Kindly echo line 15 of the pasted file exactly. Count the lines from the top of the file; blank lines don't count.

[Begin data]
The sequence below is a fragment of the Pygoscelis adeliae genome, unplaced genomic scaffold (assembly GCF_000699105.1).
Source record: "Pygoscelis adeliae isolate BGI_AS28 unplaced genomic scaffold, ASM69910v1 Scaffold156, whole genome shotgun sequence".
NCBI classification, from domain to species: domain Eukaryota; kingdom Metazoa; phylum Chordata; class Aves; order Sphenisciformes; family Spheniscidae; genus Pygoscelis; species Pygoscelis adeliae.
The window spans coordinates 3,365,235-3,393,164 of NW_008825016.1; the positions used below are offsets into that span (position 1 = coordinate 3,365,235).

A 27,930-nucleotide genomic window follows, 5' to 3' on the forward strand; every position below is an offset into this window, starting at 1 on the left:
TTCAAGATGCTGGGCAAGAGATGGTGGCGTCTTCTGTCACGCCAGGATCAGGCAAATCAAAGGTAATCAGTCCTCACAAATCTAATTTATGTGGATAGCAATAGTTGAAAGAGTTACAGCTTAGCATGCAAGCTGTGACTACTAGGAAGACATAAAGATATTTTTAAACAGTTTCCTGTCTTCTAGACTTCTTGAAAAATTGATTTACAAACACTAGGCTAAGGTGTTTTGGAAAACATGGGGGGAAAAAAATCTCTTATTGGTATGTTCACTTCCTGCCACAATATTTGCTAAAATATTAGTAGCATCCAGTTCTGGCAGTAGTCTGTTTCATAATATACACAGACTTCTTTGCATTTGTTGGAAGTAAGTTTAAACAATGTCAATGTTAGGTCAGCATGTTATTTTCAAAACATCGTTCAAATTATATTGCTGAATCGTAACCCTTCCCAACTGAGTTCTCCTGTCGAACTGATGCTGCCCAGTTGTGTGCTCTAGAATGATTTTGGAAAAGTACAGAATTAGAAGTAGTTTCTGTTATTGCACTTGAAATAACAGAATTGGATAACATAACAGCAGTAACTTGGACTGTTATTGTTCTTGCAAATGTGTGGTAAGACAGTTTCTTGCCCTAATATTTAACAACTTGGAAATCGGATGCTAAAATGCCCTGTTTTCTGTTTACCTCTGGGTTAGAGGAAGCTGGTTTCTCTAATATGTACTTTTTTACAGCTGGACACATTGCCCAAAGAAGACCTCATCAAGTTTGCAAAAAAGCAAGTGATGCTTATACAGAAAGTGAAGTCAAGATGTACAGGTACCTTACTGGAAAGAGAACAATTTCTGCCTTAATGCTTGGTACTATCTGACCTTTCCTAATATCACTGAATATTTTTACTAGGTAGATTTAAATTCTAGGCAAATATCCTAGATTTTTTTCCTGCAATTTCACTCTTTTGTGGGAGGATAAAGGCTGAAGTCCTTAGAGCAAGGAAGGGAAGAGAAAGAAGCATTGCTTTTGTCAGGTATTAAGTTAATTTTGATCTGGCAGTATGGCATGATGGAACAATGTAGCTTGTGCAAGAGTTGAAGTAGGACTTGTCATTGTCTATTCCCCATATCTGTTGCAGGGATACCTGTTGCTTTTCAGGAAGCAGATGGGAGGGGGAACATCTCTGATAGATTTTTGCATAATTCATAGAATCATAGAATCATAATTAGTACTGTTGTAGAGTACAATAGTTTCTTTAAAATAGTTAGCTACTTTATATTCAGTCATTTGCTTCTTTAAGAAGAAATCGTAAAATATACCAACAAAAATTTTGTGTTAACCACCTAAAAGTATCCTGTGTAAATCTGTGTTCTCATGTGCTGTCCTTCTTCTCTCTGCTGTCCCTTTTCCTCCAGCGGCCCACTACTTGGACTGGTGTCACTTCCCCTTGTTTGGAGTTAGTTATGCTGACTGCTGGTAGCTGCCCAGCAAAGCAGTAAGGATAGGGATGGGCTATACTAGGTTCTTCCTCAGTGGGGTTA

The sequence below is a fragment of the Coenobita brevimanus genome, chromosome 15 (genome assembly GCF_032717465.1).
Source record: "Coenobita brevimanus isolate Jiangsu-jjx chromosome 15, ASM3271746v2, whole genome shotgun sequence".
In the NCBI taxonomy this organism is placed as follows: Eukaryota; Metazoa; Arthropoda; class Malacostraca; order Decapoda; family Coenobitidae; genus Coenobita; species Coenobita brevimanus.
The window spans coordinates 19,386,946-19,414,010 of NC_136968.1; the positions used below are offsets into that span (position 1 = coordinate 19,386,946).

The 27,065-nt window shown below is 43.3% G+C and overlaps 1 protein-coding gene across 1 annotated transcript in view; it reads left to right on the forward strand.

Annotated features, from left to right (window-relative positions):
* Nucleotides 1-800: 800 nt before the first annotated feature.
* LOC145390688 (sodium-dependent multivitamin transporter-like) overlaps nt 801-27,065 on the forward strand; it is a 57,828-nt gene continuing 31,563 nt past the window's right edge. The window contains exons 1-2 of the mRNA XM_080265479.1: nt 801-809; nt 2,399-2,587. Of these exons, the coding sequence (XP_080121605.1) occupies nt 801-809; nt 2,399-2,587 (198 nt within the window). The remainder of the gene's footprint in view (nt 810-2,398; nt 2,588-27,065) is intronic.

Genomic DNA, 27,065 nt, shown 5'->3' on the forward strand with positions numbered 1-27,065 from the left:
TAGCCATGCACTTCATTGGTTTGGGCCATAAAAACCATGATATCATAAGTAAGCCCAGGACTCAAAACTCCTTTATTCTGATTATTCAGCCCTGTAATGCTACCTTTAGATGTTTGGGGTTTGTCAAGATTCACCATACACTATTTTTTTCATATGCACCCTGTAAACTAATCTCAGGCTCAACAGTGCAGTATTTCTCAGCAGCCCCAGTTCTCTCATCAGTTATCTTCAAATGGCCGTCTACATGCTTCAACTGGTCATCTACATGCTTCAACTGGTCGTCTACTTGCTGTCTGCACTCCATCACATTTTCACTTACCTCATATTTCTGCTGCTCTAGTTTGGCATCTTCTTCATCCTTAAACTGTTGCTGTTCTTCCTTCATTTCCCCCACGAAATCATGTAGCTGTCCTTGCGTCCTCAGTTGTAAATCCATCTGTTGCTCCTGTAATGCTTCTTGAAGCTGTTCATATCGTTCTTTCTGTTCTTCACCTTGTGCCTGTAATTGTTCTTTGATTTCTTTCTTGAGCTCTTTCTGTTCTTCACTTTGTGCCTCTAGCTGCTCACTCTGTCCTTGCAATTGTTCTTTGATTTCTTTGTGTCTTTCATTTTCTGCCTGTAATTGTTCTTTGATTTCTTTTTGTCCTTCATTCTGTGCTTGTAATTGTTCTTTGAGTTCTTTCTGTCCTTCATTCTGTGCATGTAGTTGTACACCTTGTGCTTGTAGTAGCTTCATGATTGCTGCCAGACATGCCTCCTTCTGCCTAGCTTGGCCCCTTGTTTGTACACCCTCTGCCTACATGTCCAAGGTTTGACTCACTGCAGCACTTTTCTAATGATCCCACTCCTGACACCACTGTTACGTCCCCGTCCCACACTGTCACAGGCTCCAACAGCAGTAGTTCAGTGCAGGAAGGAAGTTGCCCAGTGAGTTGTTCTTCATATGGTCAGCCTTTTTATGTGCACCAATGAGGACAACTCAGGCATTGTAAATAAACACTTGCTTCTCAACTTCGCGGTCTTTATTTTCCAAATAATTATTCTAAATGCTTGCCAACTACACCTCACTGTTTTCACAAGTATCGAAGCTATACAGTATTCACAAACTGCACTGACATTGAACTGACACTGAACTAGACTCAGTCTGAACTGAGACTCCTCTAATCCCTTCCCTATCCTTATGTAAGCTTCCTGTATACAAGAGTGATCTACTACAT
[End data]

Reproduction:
Genomic DNA, 27,065 nt, shown 5'->3' on the forward strand with positions numbered 1-27,065 from the left: